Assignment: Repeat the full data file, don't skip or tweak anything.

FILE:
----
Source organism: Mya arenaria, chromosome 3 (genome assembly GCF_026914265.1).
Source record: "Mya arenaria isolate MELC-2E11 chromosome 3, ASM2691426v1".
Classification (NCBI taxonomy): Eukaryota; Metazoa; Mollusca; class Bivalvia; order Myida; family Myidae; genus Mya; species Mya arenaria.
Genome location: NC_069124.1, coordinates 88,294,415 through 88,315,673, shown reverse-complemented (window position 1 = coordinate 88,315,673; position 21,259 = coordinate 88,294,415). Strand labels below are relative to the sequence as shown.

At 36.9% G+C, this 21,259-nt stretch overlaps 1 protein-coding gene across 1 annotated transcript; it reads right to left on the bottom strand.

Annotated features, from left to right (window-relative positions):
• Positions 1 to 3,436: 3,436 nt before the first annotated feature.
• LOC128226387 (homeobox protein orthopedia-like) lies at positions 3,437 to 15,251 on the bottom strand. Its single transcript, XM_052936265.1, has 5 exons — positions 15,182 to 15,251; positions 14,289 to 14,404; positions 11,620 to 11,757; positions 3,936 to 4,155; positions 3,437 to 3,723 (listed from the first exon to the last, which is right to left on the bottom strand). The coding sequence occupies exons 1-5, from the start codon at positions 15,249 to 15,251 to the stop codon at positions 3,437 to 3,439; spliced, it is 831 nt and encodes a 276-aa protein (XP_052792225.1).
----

Source organism: Mya arenaria, chromosome 3 (genome assembly GCF_026914265.1).
Source record: "Mya arenaria isolate MELC-2E11 chromosome 3, ASM2691426v1".
Classification (NCBI taxonomy): Eukaryota; Metazoa; Mollusca; class Bivalvia; order Myida; family Myidae; genus Mya; species Mya arenaria.
Genome location: NC_069124.1, coordinates 88,294,415 through 88,315,673, shown reverse-complemented (window position 1 = coordinate 88,315,673; position 21,259 = coordinate 88,294,415). Strand labels below are relative to the sequence as shown.

At 36.9% G+C, this 21,259-nt stretch overlaps 1 protein-coding gene across 1 annotated transcript; it reads right to left on the bottom strand.

Annotated features, from left to right (window-relative positions):
• Positions 1 to 3,436: 3,436 nt before the first annotated feature.
• LOC128226387 (homeobox protein orthopedia-like) lies at positions 3,437 to 15,251 on the bottom strand. Its single transcript, XM_052936265.1, has 5 exons — positions 15,182 to 15,251; positions 14,289 to 14,404; positions 11,620 to 11,757; positions 3,936 to 4,155; positions 3,437 to 3,723 (listed from the first exon to the last, which is right to left on the bottom strand). The coding sequence occupies exons 1-5, from the start codon at positions 15,249 to 15,251 to the stop codon at positions 3,437 to 3,439; spliced, it is 831 nt and encodes a 276-aa protein (XP_052792225.1).